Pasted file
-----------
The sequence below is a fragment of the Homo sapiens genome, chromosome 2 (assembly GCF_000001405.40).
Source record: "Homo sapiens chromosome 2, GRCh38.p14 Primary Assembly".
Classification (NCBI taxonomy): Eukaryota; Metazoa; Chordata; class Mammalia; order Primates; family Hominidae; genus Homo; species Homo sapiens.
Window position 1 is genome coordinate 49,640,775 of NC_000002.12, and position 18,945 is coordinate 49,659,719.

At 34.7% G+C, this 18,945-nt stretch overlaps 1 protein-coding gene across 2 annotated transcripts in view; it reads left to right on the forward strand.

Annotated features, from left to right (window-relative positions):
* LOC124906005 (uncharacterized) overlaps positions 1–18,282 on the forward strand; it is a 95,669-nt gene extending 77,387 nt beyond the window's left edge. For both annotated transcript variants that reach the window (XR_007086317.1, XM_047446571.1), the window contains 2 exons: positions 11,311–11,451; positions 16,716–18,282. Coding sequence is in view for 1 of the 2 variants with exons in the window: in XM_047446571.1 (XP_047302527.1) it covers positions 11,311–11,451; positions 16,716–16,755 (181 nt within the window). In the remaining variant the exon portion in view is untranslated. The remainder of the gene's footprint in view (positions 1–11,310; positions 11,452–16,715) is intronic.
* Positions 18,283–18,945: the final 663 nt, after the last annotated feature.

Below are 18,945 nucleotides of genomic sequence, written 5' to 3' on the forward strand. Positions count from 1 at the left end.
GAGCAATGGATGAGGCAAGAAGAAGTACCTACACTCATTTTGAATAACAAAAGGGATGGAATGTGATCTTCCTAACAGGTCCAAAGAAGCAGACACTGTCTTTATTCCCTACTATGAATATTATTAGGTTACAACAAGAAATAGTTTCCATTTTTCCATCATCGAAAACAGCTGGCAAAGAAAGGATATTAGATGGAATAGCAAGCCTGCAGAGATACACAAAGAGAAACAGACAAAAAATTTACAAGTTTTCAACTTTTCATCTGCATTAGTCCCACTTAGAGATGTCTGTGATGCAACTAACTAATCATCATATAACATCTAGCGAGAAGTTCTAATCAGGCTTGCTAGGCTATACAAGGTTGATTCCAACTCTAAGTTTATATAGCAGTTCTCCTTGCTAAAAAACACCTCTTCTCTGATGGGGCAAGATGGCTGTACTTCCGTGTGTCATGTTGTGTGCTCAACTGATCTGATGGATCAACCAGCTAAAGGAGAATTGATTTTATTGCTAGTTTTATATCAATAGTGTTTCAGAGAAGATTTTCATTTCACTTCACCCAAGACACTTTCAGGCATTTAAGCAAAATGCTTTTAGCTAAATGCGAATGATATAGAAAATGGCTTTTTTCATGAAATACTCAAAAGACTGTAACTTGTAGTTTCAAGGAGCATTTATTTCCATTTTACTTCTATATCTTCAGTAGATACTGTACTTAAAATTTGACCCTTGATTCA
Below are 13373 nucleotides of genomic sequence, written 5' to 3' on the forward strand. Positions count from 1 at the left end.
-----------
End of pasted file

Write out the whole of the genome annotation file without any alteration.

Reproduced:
The sequence below is a fragment of the Homo sapiens genome, chromosome 2 (assembly GCF_000001405.40).
Source record: "Homo sapiens chromosome 2, GRCh38.p14 Primary Assembly".
Classification (NCBI taxonomy): Eukaryota; Metazoa; Chordata; class Mammalia; order Primates; family Hominidae; genus Homo; species Homo sapiens.
Window position 1 is genome coordinate 49,640,775 of NC_000002.12, and position 18,945 is coordinate 49,659,719.

At 34.7% G+C, this 18,945-nt stretch overlaps 1 protein-coding gene across 2 annotated transcripts in view; it reads left to right on the forward strand.

Annotated features, from left to right (window-relative positions):
* LOC124906005 (uncharacterized) overlaps positions 1–18,282 on the forward strand; it is a 95,669-nt gene extending 77,387 nt beyond the window's left edge. For both annotated transcript variants that reach the window (XR_007086317.1, XM_047446571.1), the window contains 2 exons: positions 11,311–11,451; positions 16,716–18,282. Coding sequence is in view for 1 of the 2 variants with exons in the window: in XM_047446571.1 (XP_047302527.1) it covers positions 11,311–11,451; positions 16,716–16,755 (181 nt within the window). In the remaining variant the exon portion in view is untranslated. The remainder of the gene's footprint in view (positions 1–11,310; positions 11,452–16,715) is intronic.
* Positions 18,283–18,945: the final 663 nt, after the last annotated feature.

Below are 18,945 nucleotides of genomic sequence, written 5' to 3' on the forward strand. Positions count from 1 at the left end.
GAGCAATGGATGAGGCAAGAAGAAGTACCTACACTCATTTTGAATAACAAAAGGGATGGAATGTGATCTTCCTAACAGGTCCAAAGAAGCAGACACTGTCTTTATTCCCTACTATGAATATTATTAGGTTACAACAAGAAATAGTTTCCATTTTTCCATCATCGAAAACAGCTGGCAAAGAAAGGATATTAGATGGAATAGCAAGCCTGCAGAGATACACAAAGAGAAACAGACAAAAAATTTACAAGTTTTCAACTTTTCATCTGCATTAGTCCCACTTAGAGATGTCTGTGATGCAACTAACTAATCATCATATAACATCTAGCGAGAAGTTCTAATCAGGCTTGCTAGGCTATACAAGGTTGATTCCAACTCTAAGTTTATATAGCAGTTCTCCTTGCTAAAAAACACCTCTTCTCTGATGGGGCAAGATGGCTGTACTTCCGTGTGTCATGTTGTGTGCTCAACTGATCTGATGGATCAACCAGCTAAAGGAGAATTGATTTTATTGCTAGTTTTATATCAATAGTGTTTCAGAGAAGATTTTCATTTCACTTCACCCAAGACACTTTCAGGCATTTAAGCAAAATGCTTTTAGCTAAATGCGAATGATATAGAAAATGGCTTTTTTCATGAAATACTCAAAAGACTGTAACTTGTAGTTTCAAGGAGCATTTATTTCCATTTTACTTCTATATCTTCAGTAGATACTGTACTTAAAATTTGACCCTTGATTCA
Below are 13373 nucleotides of genomic sequence, written 5' to 3' on the forward strand. Positions count from 1 at the left end.